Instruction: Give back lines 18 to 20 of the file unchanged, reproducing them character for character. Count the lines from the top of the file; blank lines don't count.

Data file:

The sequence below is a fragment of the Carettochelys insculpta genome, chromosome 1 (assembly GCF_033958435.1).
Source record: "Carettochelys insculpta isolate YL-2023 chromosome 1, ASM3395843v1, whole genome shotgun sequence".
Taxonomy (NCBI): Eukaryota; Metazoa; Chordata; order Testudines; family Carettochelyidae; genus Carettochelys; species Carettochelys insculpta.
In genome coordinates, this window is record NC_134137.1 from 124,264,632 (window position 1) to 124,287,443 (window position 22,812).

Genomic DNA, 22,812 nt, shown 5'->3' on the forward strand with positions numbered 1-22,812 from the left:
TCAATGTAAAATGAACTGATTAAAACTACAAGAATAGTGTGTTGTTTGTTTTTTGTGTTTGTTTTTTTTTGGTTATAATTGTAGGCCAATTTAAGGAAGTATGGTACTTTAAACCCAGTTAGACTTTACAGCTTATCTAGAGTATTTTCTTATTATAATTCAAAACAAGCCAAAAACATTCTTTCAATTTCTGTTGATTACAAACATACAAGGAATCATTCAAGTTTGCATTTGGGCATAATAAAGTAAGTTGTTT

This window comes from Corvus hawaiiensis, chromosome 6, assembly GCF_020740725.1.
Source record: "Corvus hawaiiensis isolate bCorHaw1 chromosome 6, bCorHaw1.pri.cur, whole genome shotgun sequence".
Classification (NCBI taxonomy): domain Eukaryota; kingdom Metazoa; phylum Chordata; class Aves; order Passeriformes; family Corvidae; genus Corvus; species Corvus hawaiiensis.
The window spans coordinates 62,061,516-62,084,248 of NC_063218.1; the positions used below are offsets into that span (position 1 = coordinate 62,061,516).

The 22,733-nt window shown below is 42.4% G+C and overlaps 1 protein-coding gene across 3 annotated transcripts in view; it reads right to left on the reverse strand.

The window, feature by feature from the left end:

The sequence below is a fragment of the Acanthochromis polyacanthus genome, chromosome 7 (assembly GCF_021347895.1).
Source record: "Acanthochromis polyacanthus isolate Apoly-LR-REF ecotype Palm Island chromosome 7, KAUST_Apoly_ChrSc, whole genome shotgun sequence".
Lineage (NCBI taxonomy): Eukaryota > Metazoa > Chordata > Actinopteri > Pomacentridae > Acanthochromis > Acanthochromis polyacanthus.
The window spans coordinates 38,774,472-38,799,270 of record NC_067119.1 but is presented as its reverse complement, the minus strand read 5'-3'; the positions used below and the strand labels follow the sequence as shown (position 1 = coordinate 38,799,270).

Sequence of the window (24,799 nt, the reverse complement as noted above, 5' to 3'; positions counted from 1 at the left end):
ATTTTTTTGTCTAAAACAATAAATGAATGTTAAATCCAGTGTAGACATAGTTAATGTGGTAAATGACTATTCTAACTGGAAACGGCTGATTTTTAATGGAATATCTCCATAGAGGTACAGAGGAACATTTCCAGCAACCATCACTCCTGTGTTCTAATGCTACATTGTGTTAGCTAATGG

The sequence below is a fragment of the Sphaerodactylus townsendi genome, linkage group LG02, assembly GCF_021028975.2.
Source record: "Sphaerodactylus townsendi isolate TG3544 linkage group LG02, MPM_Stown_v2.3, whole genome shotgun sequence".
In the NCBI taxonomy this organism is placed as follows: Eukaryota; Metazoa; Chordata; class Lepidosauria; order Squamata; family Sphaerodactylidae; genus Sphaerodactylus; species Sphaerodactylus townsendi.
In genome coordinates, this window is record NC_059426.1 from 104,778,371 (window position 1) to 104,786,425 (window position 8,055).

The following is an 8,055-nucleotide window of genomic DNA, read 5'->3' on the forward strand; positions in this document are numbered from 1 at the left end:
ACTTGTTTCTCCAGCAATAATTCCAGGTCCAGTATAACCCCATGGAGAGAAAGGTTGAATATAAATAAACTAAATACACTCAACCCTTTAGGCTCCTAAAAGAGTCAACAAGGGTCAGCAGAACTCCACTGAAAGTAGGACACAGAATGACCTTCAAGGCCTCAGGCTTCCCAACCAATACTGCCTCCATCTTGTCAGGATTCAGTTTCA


ATTTTTTTGTCTAAAACAATAAATGAATGTTAAATCCAGTGTAGACATAGTTAATGTGGTAAATGACTATTCTAACTGGAAACGGCTGATTTTTAATGGAATATCTCCATAGAGGTACAGAGGAACATTTCCAGCAACCATCACTCCTGTGTTCTAATGCTACATTGTGTTAGCTAATGG

The sequence below is a fragment of the Sphaerodactylus townsendi genome, linkage group LG02, assembly GCF_021028975.2.
Source record: "Sphaerodactylus townsendi isolate TG3544 linkage group LG02, MPM_Stown_v2.3, whole genome shotgun sequence".